As a contrast to that, The Mickey Mouse Revue never had the same demand as The Country Bear Jamboree, even though it had a far bigger theater to hold guests and, consequently, less of a queue. It was never top of the ticket in Fantasyland because it had to compete with both it’s a small world and 20,000 Leagues Under the Sea. Later it was pushed to a D-ticket instead of an E, sealing its fate as not as important to see.

Exterior of the Country Bear Jamboree at Magic Kingdom, Walt Disney World

3. Location, Location, Location. In the early days, the Country Bear Jamboree was at the center and the edge of the frontier. Remember that Pirates of the Caribbean was not yet open, so guests were coming up from the Jungle Cruise landing or Tropical Serenade (both E-tickets) and coming right into the Country Bear Jamboree. Other than the Davy Crockett’s Canoes and eventually the Railroad station in Frontierland (which did not open when the park first did), there was simply nothing else to go visit. No Splash Mountain. No Thunder Mountain. So visiting The Country Bear Jamboree seemed like the thing to do while you were in Frontierland.

And then there’s Tomorrowland. Much of what we know as Tomorrowland did not open until 1975. Attractions such as the Carousel of Progress, the WEDway PeopleMover, Star Jets, and especially Space Mountain were not there on opening day. Only a few attractions existed, and there was constantly a lot of fencing around everything else. Once those attractions all opened, people naturally turned to the right and headed into Tomorrowland. But up until then, they turned left and headed toward Adventureland and then Frontierland. So that part of the park played much more prominently in the agenda of guests visiting the park.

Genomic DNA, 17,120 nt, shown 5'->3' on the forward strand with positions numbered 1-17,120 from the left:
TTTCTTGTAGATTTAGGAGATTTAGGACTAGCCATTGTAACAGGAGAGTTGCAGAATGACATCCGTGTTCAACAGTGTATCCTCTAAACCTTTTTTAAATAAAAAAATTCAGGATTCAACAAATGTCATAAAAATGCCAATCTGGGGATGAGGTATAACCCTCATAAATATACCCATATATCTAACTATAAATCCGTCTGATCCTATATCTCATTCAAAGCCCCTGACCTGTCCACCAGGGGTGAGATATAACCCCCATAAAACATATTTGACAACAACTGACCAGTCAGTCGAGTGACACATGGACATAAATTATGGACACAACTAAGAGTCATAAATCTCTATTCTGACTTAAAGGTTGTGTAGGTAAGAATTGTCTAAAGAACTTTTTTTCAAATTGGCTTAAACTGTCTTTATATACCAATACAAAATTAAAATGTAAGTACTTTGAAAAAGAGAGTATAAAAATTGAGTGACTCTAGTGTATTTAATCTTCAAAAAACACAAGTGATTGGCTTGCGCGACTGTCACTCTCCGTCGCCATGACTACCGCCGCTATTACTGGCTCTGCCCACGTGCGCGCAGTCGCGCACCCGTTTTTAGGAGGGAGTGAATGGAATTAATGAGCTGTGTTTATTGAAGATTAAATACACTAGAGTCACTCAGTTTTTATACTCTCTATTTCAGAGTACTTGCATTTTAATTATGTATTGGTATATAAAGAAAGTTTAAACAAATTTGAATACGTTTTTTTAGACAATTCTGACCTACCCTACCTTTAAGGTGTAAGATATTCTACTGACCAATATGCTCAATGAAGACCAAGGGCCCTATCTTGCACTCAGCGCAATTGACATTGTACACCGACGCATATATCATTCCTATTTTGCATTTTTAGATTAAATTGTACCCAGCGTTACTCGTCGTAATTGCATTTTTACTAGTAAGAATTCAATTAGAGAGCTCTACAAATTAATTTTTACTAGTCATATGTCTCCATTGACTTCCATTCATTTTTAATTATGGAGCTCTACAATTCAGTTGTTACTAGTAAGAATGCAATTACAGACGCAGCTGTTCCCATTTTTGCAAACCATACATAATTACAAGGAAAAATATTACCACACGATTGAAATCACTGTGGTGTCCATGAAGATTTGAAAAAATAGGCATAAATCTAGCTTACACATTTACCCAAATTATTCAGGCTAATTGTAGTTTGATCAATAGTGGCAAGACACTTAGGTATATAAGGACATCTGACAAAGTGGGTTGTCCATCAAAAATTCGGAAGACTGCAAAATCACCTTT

4. A Technically Great Attraction. In 1971, the concept of audio-animatronics had reached its first decade. The technology had progressed significantly from the tiki birds and gods of Tiki Room which opened ten years earlier. And ten years later they were still far more sophisticated than anything you could find in a Chuck E. Cheese. Christopher Finch’s The Art of Walt Disney summarized it well when it said: